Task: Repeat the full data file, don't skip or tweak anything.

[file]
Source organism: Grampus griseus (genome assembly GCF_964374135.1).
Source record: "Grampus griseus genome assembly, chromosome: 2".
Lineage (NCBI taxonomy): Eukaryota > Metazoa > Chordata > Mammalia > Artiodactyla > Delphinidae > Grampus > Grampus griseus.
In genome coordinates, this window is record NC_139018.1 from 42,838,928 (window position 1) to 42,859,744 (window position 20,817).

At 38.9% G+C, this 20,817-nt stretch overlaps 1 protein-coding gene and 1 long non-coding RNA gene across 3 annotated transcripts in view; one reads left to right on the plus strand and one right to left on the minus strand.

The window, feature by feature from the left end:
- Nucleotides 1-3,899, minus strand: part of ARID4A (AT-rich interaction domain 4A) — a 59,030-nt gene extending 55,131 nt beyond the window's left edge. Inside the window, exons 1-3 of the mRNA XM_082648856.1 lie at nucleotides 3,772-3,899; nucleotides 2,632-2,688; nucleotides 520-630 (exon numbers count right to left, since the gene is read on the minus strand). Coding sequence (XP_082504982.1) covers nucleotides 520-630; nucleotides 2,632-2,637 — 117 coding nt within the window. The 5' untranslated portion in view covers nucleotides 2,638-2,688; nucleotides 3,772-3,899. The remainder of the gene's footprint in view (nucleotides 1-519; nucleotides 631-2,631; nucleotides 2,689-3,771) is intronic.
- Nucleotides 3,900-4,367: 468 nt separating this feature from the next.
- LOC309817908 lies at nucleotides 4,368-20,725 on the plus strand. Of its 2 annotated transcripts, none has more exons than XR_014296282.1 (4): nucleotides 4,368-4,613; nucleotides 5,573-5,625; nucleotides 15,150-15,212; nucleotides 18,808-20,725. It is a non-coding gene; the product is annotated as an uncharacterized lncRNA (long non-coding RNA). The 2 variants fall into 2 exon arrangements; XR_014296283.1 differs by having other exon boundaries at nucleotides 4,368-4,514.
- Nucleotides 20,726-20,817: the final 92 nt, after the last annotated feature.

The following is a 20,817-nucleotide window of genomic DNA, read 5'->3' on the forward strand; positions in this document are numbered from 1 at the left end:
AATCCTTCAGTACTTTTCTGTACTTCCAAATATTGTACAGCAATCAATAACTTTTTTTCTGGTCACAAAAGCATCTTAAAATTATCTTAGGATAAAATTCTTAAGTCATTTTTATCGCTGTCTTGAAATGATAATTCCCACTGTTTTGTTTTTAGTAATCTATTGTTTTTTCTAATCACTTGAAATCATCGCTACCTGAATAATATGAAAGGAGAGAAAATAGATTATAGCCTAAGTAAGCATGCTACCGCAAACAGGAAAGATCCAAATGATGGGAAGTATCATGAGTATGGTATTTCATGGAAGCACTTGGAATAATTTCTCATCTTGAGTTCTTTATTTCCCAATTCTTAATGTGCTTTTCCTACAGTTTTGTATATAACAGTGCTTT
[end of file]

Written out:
Source organism: Grampus griseus (genome assembly GCF_964374135.1).
Source record: "Grampus griseus genome assembly, chromosome: 2".
Lineage (NCBI taxonomy): Eukaryota > Metazoa > Chordata > Mammalia > Artiodactyla > Delphinidae > Grampus > Grampus griseus.
In genome coordinates, this window is record NC_139018.1 from 42,838,928 (window position 1) to 42,859,744 (window position 20,817).

At 38.9% G+C, this 20,817-nt stretch overlaps 1 protein-coding gene and 1 long non-coding RNA gene across 3 annotated transcripts in view; one reads left to right on the plus strand and one right to left on the minus strand.

The window, feature by feature from the left end:
- Nucleotides 1-3,899, minus strand: part of ARID4A (AT-rich interaction domain 4A) — a 59,030-nt gene extending 55,131 nt beyond the window's left edge. Inside the window, exons 1-3 of the mRNA XM_082648856.1 lie at nucleotides 3,772-3,899; nucleotides 2,632-2,688; nucleotides 520-630 (exon numbers count right to left, since the gene is read on the minus strand). Coding sequence (XP_082504982.1) covers nucleotides 520-630; nucleotides 2,632-2,637 — 117 coding nt within the window. The 5' untranslated portion in view covers nucleotides 2,638-2,688; nucleotides 3,772-3,899. The remainder of the gene's footprint in view (nucleotides 1-519; nucleotides 631-2,631; nucleotides 2,689-3,771) is intronic.
- Nucleotides 3,900-4,367: 468 nt separating this feature from the next.
- LOC309817908 lies at nucleotides 4,368-20,725 on the plus strand. Of its 2 annotated transcripts, none has more exons than XR_014296282.1 (4): nucleotides 4,368-4,613; nucleotides 5,573-5,625; nucleotides 15,150-15,212; nucleotides 18,808-20,725. It is a non-coding gene; the product is annotated as an uncharacterized lncRNA (long non-coding RNA). The 2 variants fall into 2 exon arrangements; XR_014296283.1 differs by having other exon boundaries at nucleotides 4,368-4,514.
- Nucleotides 20,726-20,817: the final 92 nt, after the last annotated feature.

The following is a 20,817-nucleotide window of genomic DNA, read 5'->3' on the forward strand; positions in this document are numbered from 1 at the left end:
AATCCTTCAGTACTTTTCTGTACTTCCAAATATTGTACAGCAATCAATAACTTTTTTTCTGGTCACAAAAGCATCTTAAAATTATCTTAGGATAAAATTCTTAAGTCATTTTTATCGCTGTCTTGAAATGATAATTCCCACTGTTTTGTTTTTAGTAATCTATTGTTTTTTCTAATCACTTGAAATCATCGCTACCTGAATAATATGAAAGGAGAGAAAATAGATTATAGCCTAAGTAAGCATGCTACCGCAAACAGGAAAGATCCAAATGATGGGAAGTATCATGAGTATGGTATTTCATGGAAGCACTTGGAATAATTTCTCATCTTGAGTTCTTTATTTCCCAATTCTTAATGTGCTTTTCCTACAGTTTTGTATATAACAGTGCTTT